Article

The top 5 reasons chatbots fail consumers (and what to do about it)

Malik Jenkins headshot

Malik Jenkins

May 26, 2021

  •  

4 minutes

Robot slips on banana peel

According to LivePerson’s Consumer Preferences for Conversational Commerce survey, 85% of consumers worldwide state that they would like the ability to message with brands. 

However, not all chatbots are created equal and there’s always room for improvement. Understanding how a bot misses the mark is the first step in knowing how to fix it, helping avoid frustrated consumers, escalations to human agents, or consumers abandoning conversations and potential sales.

Check out the top 5 reasons bots fail, and what we recommend to make them better.

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<blog-number>01<blog-number> Close but no cigar: The misunderstanding

Let’s say a consumer asks a chatbot what the weather will be like over the weekend in a specific location. The bot responds with the current weather conditions for that location. The bot understands the ask for the weather and the specific location, but misses the part about the weekend. The consumer asks again about the weekend weather, but because the bot can’t answer, it tries to compensate with humor. And this leads to frustration. 

<kicker-title>The fix<kicker-title> 

The bot designer needs to improve the natural language of the bot so it understands the actual intent of the consumer. This will allow the bot to correctly interpret consumers and their intentions, and provide the right answer up front.

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<blog-number>02<blog-number> How about this instead? Ignoring the question

When a chatbot is limited, it will ignore the actual question and force a completely different dialogue. For example, a consumer asks a question about a product, and instead of answering, the bot sends a menu of three options in an attempt to overcome the challenge. In essence, the bot has completely ignored the consumer, and is forcing the conversation in a completely different direction. 

<kicker-title>The fix<kicker-title>

Make sure your chatbots are designed with Natural Language Understanding (NLU) that includes answers to common questions. In addition, bots need to be able to gracefully handle unknown questions. Rather than forcing a consumer down a path they don’t want to go, the bot could transition the conversation to a human agent when it does not know the answer.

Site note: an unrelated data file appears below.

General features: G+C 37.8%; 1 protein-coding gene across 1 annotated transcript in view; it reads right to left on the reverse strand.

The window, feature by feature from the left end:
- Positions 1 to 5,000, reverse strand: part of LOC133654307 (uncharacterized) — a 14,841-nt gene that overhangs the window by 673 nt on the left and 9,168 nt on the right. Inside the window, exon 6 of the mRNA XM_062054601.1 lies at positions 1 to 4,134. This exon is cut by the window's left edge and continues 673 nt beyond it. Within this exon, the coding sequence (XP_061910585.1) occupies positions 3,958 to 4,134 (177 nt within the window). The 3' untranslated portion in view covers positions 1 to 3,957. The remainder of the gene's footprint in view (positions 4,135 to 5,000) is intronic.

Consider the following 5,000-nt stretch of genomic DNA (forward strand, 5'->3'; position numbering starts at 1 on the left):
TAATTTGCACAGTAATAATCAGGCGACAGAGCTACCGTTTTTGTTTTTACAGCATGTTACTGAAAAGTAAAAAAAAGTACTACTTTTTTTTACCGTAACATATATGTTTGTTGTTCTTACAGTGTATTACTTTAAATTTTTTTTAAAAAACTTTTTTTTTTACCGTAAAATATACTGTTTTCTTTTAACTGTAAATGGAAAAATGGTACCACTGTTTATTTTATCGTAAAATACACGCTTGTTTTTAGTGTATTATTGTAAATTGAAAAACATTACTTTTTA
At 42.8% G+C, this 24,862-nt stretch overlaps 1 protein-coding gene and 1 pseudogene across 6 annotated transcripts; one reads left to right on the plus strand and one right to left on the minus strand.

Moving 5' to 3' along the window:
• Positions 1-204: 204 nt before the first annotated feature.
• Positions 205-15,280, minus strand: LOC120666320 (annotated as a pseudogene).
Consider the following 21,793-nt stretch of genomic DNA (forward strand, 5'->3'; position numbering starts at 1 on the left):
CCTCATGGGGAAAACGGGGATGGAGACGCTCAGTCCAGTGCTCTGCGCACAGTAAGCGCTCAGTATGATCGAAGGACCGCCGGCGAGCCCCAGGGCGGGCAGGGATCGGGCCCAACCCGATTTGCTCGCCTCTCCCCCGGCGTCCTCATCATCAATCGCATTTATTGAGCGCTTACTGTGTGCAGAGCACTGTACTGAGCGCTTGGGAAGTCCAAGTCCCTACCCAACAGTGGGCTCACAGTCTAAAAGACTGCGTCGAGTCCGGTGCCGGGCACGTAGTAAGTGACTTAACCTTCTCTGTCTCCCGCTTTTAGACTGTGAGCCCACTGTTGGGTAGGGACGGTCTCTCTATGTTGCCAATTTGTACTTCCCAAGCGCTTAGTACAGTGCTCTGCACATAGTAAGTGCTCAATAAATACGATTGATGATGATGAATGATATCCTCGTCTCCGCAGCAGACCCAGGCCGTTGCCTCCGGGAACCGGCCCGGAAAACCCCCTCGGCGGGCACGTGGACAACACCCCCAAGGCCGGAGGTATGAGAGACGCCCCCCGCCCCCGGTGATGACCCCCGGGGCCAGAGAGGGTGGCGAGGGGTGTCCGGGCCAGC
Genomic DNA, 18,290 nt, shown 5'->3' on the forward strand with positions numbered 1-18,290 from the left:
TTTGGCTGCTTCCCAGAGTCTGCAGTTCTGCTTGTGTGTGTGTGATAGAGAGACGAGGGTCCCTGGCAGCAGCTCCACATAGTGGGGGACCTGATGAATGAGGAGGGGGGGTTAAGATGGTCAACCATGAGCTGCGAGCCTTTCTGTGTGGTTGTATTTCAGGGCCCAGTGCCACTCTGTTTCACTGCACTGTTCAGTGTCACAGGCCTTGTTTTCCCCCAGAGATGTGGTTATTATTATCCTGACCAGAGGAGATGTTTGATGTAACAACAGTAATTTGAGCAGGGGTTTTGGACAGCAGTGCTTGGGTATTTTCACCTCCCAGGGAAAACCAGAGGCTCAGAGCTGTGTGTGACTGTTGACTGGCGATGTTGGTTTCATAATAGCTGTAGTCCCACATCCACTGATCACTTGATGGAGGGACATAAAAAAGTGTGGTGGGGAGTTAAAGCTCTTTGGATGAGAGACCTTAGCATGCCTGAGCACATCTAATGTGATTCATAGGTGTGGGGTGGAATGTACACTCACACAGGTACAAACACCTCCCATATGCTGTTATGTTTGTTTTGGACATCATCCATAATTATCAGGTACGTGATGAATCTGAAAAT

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<blog-number>03<blog-number> Around and around we go: The loop

When a chatbot continues to send the same message regardless of how the consumer responds, the bot gets trapped in a loop. For example, a bot asks a consumer to log in. The consumer responds they aren’t able to log in. But the bot responds with the same message, asking them to log in. The conversation is going around in circles without any satisfactory conclusion. 

<kicker-title>The fix<kicker-title>

Design the bot to never send the same message twice. Instead, bots should fall back to a secondary message or escalate to a human agent. This avoids the same looping response.

Bot conversation example of escalating to human agents

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<blog-number>04<blog-number> Where did you go? Botched transfer

The biggest advantage of having a chatbot is that it can interact with customers at any time of day or night. But when a bot tries to escalate a conversation at 2AM to a human agent who isn’t there, it can leave the consumer hanging or abruptly end the conversation. Additionally, it sets the wrong expectation with the consumer. They’re expecting to be connected with a person, and that doesn’t happen. This often happens when the system fails to tell the bot early on in the conversation that there are no agents available. 

<kicker-title>The fix<kicker-title>

The bot needs to be instructed on agent availability early in the conversation and then set proper expectations with the consumer based on that availability.

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<blog-number>05<blog-number> Frustration

All of these chatbot fails usually end in frustration. But sometimes there is consumer frustration even when the bot does what it’s supposed to do. When clear intentions by the consumer are met with seemingly strange responses, that leads to frustration from the consumer. The bot can amplify those frustrations if it doesn’t recognize the emotion and respond accordingly. 

<kicker-title>The fix<kicker-title>

Chatbots must be designed to identify text indicating consumer frustration so that the bot can take proper action in escalating to a human agent.

The key to all these fixes is good conversational design. A proper conversational design methodology identifies and anticipates consumer needs, reducing the risk of failure and increasing the likelihood of success. 

Get more practical tips on building an automation strategy that works with this on-demand webinar about why bots fail, hosted by LivePerson's Conversational AI experts.